How It Works

Your nervous system

A breakdown of the specialise­d cells in your body which connect you with the outside world


Like any organisati­on, your success depends upon communicat­ion between your individual members. In a sense you actually are this communicat­ion, since it is the magic that makes you a single, clever creature. Your built-in communicat­ions network, known as the nervous system, perceives the outside world, keeps all body parts working in harmony and forms the thoughts and memories that make you unique.

The nervous system comprises hundreds of billions of specialise­d cells called neurons. A typical neuron consists of a compact cell body, protruding filaments called dendrites and a long single fibre called an axon. The axon can transmit signals to other neurons and to muscle cells, while the dendrite can receive signals from other neurons and sensory cells. A neuron’s axon may extend across the brain or body and branch off hundreds of times.

When something excites a neuron, the cell body will send an electrical charge down the length of an axon, triggering axon terminals to release chemicals called neurotrans­mitters. These neurotrans­mitters can travel to receptors on dendrites of an adjoining neuron across a small gap called a synapse. Depending on the type of neurotrans­mitter and receptor, the signal will either excite the adjoining neuron to fire an electrical charge down its own axon, or the signal may inhibit the neuron from firing. The complex connection­s and signal patterns among the hundreds of billions of neurons in your brain form thoughts, memories and other mental activities.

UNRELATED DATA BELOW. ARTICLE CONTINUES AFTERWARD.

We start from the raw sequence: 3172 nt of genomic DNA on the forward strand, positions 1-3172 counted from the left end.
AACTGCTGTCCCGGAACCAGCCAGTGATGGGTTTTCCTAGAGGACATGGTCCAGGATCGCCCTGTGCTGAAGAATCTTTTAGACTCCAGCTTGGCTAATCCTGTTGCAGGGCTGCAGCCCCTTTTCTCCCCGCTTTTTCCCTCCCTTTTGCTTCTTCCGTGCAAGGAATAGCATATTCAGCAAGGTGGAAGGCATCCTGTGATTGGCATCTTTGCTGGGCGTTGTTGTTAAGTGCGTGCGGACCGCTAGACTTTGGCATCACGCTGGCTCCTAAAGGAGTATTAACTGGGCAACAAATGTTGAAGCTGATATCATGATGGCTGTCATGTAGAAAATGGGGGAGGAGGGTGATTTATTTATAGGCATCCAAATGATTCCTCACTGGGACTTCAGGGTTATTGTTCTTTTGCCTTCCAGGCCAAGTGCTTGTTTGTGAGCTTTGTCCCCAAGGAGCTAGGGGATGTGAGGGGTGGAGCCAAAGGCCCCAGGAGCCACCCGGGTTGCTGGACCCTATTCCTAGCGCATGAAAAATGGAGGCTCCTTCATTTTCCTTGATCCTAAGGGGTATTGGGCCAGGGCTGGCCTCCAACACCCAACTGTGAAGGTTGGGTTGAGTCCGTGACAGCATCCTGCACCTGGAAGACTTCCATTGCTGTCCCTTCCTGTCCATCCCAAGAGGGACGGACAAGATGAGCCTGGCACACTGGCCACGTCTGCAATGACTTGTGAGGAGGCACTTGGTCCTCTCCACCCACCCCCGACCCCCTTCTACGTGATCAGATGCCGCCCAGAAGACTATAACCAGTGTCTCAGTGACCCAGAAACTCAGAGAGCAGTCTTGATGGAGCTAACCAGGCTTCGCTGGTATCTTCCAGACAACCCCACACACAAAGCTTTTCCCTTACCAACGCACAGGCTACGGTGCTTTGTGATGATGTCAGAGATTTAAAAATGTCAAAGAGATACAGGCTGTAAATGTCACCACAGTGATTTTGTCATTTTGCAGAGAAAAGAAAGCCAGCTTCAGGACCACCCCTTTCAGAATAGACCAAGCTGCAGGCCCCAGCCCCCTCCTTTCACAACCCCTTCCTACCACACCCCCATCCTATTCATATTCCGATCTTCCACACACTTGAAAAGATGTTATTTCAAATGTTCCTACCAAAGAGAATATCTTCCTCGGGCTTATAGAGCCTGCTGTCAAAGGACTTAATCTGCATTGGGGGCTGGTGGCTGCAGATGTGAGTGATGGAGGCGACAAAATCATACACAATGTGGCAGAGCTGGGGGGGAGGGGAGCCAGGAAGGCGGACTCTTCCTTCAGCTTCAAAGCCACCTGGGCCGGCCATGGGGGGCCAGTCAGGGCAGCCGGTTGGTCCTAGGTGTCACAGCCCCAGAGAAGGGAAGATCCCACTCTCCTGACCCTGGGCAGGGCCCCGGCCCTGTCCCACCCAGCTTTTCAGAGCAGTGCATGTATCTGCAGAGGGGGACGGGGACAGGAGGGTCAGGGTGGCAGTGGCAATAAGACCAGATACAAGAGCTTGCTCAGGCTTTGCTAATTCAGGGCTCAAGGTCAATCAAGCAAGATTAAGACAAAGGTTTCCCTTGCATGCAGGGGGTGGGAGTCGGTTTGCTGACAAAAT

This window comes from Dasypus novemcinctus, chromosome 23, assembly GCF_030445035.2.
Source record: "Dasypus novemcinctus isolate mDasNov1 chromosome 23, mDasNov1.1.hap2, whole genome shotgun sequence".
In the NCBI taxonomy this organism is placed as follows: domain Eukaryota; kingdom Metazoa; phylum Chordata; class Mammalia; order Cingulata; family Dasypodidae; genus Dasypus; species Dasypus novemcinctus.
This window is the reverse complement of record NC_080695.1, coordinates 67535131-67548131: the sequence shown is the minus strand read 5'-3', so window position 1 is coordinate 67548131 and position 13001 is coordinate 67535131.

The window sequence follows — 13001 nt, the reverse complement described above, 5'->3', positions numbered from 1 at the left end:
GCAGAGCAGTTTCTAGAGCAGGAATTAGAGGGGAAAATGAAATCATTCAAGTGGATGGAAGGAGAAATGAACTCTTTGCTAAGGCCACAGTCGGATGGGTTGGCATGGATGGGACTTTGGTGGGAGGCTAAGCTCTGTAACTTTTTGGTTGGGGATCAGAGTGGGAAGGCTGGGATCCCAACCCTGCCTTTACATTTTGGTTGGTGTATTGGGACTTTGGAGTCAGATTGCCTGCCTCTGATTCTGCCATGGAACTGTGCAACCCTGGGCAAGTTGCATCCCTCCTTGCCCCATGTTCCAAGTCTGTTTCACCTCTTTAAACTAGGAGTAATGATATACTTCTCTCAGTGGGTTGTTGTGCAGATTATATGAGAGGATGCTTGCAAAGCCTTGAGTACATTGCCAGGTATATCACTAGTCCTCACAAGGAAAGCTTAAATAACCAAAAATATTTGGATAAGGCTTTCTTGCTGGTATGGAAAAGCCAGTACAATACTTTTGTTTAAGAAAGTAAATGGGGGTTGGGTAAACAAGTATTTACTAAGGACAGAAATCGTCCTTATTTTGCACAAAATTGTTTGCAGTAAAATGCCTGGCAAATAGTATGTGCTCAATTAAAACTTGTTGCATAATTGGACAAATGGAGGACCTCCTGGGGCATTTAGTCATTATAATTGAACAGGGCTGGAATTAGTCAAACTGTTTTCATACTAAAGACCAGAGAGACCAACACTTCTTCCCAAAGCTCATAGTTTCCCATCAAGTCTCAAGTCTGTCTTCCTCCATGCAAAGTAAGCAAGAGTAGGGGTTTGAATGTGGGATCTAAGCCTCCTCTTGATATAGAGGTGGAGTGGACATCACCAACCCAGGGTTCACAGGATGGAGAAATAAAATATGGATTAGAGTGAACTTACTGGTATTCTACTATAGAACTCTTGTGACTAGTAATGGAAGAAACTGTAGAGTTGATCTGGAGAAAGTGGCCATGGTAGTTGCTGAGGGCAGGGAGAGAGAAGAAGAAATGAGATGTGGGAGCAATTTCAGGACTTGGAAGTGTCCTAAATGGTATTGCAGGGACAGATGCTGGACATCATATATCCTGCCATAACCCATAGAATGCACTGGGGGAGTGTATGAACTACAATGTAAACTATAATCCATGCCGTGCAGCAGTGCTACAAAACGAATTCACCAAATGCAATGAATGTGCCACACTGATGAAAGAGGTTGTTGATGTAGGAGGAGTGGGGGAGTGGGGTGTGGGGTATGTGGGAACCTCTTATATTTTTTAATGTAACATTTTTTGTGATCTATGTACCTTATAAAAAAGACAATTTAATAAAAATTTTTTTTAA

Axons that extend out from your brain and spinal column into your body can release neurotrans­mitters to trigger muscle movement and organ activity. This is how your brain controls your body. Neurons also carry signals from the body back to the brain. You perceive sights, sounds, smells and taste when sensory cells in your eyes, mouth, nose and ears excite nearby neurons. The neurons send an electrical signal up to the brain, which then interprets them. Sensory neurons near your skin and other parts of the body fire an electric signal in response to pressure, which your brain perceives as the sense of touch.

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